Updated: Apr 18, 2020
“If I don’t know my options, I don’t have any” – Diana Korte
This is a picture of my daughter, hours after birth.
With regards to her birth, I was pretty lucky. Her birth aligned pretty well with my birth plan. It was also eye-opening, because despite a birth that went more or less according to the plan on paper, it was far from what I imagined. T’s birth was an un-medicated vaginal birth, with immediate skin-to-skin, exclusive breastfeeding and delayed cord-clamping just like I had wanted. It was also very painful, emotionally draining, a fight between me and residents that desperately wanted to stick an epidural in my back and so exhausting that I didn't feel I ‘properly’ appreciated the ‘golden hour’ after she was born. In the end, I was just so damn glad to be done.
The process of creating a birth plan afforded me the knowledge and will to advocate for myself through a tough labor. But that emotional response – the “ugh, thank goodness it’s over” – was so unexpected and disappointing to me that for months (years?) I have struggled with my memories of her birth, despite everything going ‘well’.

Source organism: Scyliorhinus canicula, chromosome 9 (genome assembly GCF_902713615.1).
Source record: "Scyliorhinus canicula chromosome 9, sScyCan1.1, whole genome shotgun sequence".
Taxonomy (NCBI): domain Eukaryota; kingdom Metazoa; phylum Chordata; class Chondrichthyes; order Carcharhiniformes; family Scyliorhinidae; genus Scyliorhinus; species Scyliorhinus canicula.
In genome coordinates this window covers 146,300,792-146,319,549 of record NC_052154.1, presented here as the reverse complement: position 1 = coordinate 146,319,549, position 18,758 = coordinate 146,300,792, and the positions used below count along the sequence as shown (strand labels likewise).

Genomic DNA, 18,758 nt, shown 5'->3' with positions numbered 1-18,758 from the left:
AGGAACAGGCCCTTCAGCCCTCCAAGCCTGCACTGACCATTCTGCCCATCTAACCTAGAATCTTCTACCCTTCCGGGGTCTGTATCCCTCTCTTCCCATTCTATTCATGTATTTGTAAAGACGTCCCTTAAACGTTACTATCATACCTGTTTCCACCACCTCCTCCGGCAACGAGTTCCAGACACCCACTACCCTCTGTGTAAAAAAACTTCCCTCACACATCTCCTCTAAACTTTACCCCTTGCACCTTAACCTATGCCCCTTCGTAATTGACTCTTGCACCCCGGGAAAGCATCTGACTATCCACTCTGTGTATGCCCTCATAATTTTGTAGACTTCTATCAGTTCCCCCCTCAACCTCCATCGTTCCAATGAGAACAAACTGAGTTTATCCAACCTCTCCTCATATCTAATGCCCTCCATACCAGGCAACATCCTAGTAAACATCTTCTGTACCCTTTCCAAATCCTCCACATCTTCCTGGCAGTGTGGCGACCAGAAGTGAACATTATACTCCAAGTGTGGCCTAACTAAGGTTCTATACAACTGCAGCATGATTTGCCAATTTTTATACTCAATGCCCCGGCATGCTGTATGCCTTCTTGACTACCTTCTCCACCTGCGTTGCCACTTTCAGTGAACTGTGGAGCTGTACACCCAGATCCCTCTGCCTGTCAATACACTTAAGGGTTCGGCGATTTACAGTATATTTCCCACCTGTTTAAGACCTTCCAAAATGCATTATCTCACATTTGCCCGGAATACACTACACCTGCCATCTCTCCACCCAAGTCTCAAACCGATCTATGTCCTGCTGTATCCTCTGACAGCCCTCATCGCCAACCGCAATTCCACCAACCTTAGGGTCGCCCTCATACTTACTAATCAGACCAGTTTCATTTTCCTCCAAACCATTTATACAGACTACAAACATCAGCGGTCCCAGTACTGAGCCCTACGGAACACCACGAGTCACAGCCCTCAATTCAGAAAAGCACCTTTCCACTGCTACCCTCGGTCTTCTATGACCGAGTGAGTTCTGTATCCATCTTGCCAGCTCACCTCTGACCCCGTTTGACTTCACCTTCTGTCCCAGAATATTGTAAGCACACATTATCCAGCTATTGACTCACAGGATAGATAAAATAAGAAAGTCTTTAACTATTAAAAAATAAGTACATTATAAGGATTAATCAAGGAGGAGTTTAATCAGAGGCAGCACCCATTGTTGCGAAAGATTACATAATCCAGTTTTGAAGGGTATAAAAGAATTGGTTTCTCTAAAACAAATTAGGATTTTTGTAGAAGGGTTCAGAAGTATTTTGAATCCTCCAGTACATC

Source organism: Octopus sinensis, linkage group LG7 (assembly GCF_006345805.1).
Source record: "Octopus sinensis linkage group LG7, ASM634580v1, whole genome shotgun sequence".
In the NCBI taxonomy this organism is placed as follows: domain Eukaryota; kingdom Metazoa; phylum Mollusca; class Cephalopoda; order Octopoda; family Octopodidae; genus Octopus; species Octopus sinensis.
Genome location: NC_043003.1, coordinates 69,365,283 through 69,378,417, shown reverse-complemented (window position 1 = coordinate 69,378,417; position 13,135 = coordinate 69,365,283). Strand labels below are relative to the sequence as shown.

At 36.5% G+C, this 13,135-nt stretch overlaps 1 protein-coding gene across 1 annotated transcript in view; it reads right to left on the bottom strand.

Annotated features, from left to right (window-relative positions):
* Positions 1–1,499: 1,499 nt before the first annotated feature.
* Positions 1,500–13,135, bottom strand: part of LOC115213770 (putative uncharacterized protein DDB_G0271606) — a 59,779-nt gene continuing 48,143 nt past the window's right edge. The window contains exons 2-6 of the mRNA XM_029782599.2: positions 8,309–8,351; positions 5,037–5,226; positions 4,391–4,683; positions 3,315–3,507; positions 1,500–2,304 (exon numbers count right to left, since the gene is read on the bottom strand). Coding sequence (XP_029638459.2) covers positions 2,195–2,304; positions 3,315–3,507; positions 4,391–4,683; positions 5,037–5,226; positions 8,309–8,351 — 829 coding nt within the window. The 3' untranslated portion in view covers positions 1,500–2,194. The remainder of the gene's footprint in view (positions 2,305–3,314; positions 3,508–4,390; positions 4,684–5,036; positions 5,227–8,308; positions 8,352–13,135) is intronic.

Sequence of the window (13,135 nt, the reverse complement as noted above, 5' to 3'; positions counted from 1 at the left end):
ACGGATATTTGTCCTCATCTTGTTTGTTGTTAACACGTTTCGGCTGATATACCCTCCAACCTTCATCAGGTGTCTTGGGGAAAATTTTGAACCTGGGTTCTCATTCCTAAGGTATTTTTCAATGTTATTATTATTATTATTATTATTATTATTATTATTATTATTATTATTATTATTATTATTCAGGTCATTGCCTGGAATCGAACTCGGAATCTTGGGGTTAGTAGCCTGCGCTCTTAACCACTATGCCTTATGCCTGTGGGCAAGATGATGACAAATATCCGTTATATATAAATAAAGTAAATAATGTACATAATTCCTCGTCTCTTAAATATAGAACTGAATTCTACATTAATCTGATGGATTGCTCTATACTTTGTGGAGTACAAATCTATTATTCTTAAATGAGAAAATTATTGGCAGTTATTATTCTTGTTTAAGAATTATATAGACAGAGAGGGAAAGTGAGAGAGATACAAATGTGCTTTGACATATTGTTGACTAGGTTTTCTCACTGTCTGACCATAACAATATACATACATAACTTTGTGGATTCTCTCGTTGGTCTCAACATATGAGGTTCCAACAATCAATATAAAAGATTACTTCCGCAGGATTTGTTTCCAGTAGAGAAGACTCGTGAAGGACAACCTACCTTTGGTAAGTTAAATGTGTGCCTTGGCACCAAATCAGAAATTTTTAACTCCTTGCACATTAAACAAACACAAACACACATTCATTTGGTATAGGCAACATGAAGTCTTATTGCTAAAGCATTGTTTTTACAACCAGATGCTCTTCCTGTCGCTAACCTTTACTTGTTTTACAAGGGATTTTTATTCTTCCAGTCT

As I look back, I realize that there are so many ways that birth can go according to or deviate from plan. The best we can really do is to set out are our preferences, remain flexible to the situation, and hope that a little luck is on our side.
If that’s the best we can do, is it worth doing? Absolutely. And in fact, this week, we’re rehashing our birth plan for our baby due in a few short weeks. Writing and presenting a birth plan to your providers sets everyone’s expectations and opens up lines up communication between you and your providers. It allows you to put forward your most important desires, concerns and preferences for scenarios that deviate from your ideal plan. And perhaps most importantly, it provides you with an opportunity to think and learn and prepare for your birth so that in the moment, you can be your own greatest advocate.
In retrospect, I realize that I had an unwritten preference in the birth plan for my daughter’s birth: do all the hard stuff AND come through on the other side looking and feeling like superwoman. That's an extremely tall order. And that expectation was at the root of my disappointment. This time around, I’m writing a birth plan. But it doesn’t include any (written or unwritten) expectations about how I will feel when all is said and done. I’m giving myself the flexibility and permission to feel whatever feels come along with doing the extraordinary work of birthing a child.